No other fuel comes close to the energy-density, portability and easy storage of petrol and diesel. Battery technology will have to come a long way before the electric car has anything like the utility of a conventional combustion-engined car. That's before you consider the cost of replacing the batteries. Some experts give the battery life as two to three years, and the replacement cost at somewhere upwards of £600 to £1000. Look out for a lot of very cheap 3-year-old cars that the owners can't afford to maintain, and a lot of very unhappy motorists who bought into the 'saving the planet' stuff. The cars are not cheap, either: the Mitsubishi i-MiEV comes with a price tag of around £30,000, and that's for something as big as a Smart car with a piddling range of 75 miles. Free road tax and an exemption from the Congestion Charge is small recompense.
Not for me just yet, thanks. I am not against the principle of electric power (although the argument that they are 'pollution-free' is risible). We have a fleet of golf buggies where I work, and for short-distance pick-up-and-forget journeys they are ideal. They are even quite good fun to drive, for limited values of 'fun' - I got one sideways on ice in December, and I was reasonably entertained for a few seconds. And the recent ZeroTT race in 2010 on the Isle of Man showed that electric bikes needn't be slow and worthy, lapping at almost 100 mph. I guess my feelings about electric vehicles are fairly neutral, if that isn't the worst pun you are going to read today.
Until I read this on Subrosa's blog.
The Government is pushing electric cars with a £5000 grant (of my money, I will have you know), and it seems a lot of Scottish local authorities are buying into the idea with electric cars for staff (didn't you know it?) and pledges of millions of charging points. But it's Friends of the Earth's response that has got me worried. Here's Beth Stratford, FoE Scotland's Energy Campaigner:
"A less obvious benefit is that electric vehicles can help smooth out the peaks and troughs in demand for electricity.
If demand is high then the charging process could be deferred for several hours, and with expected improvements in battery technology, it will be possible for energy to be drawn from the batteries to help cope with temporary shortages of generation.”
Yes, you read that right. They want to be able to 'defer' the charging process if there is high demand for electricity. So you come in from work, and plug the car in ready for tomorrow. But that evening the weather is cold and there is a big football match. Demand for electricity is unusually high, so your charging is 'deferred'. And when you try to go to work in the morning ... nothing. I wonder if they will pay you the wages you lost by not being at work that day?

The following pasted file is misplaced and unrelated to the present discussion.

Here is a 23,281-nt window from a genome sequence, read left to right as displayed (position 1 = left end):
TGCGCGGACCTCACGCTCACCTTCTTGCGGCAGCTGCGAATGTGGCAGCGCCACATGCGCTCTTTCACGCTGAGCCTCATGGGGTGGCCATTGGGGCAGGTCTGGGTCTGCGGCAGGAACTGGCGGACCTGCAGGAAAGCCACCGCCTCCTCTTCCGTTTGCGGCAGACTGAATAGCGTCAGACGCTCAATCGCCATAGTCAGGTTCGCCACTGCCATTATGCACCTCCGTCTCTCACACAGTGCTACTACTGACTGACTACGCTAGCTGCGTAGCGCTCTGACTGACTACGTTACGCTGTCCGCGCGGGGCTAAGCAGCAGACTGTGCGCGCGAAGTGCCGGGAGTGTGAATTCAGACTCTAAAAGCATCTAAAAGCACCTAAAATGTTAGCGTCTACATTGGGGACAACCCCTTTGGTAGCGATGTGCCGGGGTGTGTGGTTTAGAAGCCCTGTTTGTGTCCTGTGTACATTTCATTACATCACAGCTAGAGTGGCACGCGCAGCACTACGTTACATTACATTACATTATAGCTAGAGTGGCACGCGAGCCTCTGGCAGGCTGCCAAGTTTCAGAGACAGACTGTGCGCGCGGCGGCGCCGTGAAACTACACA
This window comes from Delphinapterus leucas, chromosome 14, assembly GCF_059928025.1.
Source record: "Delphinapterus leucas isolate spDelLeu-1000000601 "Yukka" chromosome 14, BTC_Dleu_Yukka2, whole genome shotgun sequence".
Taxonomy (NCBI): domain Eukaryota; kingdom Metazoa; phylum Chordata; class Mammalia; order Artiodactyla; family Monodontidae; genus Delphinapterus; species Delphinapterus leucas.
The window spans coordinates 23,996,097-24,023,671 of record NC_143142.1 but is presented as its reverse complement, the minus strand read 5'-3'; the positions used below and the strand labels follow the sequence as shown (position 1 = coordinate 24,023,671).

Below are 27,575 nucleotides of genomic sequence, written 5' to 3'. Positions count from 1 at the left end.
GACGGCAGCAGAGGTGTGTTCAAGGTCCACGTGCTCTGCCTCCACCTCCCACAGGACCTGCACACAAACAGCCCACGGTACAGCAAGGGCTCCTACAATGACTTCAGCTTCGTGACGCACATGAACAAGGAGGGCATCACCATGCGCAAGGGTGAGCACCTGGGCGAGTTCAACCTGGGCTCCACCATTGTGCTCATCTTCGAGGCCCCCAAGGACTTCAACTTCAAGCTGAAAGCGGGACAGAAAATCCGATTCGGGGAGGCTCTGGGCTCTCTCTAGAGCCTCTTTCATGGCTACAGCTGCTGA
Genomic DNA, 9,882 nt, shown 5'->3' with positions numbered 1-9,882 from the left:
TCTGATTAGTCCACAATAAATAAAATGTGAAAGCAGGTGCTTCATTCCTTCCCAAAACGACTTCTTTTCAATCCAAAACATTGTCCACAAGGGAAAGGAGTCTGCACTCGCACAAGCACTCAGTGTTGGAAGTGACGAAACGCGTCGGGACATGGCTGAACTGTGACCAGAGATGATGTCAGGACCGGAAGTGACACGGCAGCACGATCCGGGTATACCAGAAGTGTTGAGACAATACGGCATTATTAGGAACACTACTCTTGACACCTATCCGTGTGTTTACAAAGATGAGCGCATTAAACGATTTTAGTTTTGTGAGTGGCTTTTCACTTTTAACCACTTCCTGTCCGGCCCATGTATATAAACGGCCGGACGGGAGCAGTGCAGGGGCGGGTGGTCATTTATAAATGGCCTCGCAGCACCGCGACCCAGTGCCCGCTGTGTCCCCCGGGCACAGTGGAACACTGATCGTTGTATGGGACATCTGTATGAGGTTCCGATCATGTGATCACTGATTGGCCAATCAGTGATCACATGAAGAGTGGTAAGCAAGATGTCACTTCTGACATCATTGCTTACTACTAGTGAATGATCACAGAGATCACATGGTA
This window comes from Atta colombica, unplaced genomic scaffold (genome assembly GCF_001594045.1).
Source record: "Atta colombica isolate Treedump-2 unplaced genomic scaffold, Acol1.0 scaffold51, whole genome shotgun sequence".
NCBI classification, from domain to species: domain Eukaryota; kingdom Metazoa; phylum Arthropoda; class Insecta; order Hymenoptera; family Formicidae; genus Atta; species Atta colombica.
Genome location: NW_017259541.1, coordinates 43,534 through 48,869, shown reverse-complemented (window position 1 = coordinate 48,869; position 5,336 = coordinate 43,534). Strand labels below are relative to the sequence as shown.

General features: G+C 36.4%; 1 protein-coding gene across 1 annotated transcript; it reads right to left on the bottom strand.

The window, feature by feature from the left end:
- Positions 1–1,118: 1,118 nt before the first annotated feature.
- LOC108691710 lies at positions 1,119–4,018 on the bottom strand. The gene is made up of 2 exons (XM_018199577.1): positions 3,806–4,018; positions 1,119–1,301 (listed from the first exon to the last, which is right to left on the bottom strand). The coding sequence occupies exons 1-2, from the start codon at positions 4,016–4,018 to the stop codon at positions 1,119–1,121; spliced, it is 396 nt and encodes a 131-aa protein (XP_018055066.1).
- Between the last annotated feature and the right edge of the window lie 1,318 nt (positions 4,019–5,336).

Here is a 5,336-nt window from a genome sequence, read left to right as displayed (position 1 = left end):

The energy companies (those charming people who will 'give' you light-bulbs paid for out of your increased bills to meet 'green' targets) will have the right to decide if and when you will be able to travel in your own car.
And worse. Did you see that about "it will be possible for energy to be drawn from the batteries to help cope with temporary shortages of generation"? So you plug it in, hoping to top up a half-discharged vehicle, and instead you find that your batteries have been flattened because there were 'temporary shortages of generation'. Everybody else has had your electricity. You want to get to work, or go shopping, or visit Granny? Tough. The community's needs are more important than yours. Of course, the rational thing to do would be to keep an eye on the charge/discharge state, and disconnect if they try to take it back. So what's the betting that, in time, it will become compulsory to leave your car connected to the grid so that the 'community' can have the benefit of your nasty, privately-hoarded electricity? Disconnecting your car from the People's Communal Shared Energy Resource? Six months, and an ASBO.
Ironically, it is only if we followed the Green plans for renewable, sustainable, intermittent and unreliable energy that such a thing would even be necessary. They really do want to take us back to the Dark Ages.